Dihydropterin-6-aldehyde is a primary folate-oxidation product that potentially can be salvaged by reduction to hydroxymethyldihydropterin (Figure 1a). This reaction was investigated in vivo by measuring the accumulation of hydroxymethyldihydropterin in tissues fed with dihydropterin-6-aldehyde for 15 h. Hydroxymethyldihydropterin was estimated by fluorometric HPLC from the difference in hydroxymethylpterin peak size between oxidized and non-oxidized portions of each sample. Arabidopsis leaf and tomato pericarp tissues readily converted dihydropterin-6-aldehyde to hydroxymethyldihydropterin, at rates equivalent to 12 and 0.9 nmol g−1 FW day−1, respectively (Figure 6). These rates are similar to, or above, those for pABAGlu hydrolysis.
We also tested whether the later folate-oxidation product, pterin-6-aldehyde, could be salvaged by reducing the aldehyde side chain and the pterin ring (Figure 6). Side-chain reduction (giving hydroxymethylpterin) was readily detectable in leaf and pericarp tissue, but not side-chain-plus-ring reduction (giving hydroxymethyldihydropterin). It is noteworthy that pericarp was more active than leaf tissue in pterin-6-aldehyde reduction, while the reverse was true of dihydropterin-6-aldehyde reduction: in the simplest case, this suggests that more than one enzyme is involved.
Demonstration of salvage reactions in vitro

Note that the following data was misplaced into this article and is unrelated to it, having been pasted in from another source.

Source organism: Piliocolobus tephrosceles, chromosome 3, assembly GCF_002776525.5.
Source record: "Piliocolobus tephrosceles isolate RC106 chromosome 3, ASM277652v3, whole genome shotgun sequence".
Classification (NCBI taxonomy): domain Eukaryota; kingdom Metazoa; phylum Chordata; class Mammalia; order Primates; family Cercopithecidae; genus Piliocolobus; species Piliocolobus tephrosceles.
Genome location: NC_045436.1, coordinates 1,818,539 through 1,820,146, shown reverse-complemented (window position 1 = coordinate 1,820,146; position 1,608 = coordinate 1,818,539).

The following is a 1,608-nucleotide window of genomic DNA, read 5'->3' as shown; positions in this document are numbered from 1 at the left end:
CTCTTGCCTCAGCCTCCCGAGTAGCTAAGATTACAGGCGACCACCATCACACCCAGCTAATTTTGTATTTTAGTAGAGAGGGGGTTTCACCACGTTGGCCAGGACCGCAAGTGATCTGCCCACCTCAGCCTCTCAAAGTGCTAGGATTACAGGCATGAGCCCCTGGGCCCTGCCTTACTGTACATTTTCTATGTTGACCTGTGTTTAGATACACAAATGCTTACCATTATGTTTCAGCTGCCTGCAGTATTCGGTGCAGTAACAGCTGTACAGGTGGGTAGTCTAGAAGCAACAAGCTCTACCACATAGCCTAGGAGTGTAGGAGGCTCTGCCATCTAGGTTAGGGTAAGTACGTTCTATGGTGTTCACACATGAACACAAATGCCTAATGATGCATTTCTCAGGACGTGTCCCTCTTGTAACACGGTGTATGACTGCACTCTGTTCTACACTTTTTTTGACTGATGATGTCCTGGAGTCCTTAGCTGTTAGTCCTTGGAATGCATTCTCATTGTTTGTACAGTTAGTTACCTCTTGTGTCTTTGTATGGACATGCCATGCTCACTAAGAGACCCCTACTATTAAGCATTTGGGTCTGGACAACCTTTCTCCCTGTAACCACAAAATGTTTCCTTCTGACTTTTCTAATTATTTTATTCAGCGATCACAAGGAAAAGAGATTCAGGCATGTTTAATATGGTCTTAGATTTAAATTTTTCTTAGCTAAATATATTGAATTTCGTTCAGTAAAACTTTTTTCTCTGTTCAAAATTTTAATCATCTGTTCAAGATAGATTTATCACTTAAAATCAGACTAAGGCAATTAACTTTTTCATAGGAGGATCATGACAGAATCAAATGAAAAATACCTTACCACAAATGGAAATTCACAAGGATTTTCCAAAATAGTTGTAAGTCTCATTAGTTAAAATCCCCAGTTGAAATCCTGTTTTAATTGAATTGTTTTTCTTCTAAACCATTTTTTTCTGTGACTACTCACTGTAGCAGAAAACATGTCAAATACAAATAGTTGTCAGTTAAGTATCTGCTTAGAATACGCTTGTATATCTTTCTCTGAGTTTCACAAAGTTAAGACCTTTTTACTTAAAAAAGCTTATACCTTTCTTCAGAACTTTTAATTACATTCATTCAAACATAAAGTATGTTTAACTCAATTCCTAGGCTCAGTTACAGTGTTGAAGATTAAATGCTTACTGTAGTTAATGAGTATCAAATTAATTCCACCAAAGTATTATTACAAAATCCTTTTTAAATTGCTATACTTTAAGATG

To corroborate the in vivo evidence for pABAGlu hydrolysis and dihydropterin-6-aldehyde reduction, the same reactions were sought in vitro using desalted protein extracts of Arabidopsis and pea leaves, and tomato pericarp (Table 1). Both reactions were easily detected, with NADPH as cofactor for the reduction. Their relative activities varied, with pABAGlu hydrolysing activity in the order tomato > Arabidopsis > pea; and dihydropterin-6-aldehyde reduction in the opposite order. Even the lowest of these activities, pABAGlu hydrolysis in pea leaves (0.026 nmol h−1 mg−1 protein), was quite high relative to the folate content of the source tissue (approximately 0.2 nmol mg−1 protein; Chan and Cossins, 2003). As with the in vivo results, the reduction of pterin-6-aldehyde to hydroxymethylpterin was also detected, but not the further reduction to hydroxymethyldihydropterin (Table 1). Also as with in vivo data, tomato pericarp was more active than Arabidopsis with pterin-6-aldehyde as substrate, and less active with dihydropterin-6-aldehyde.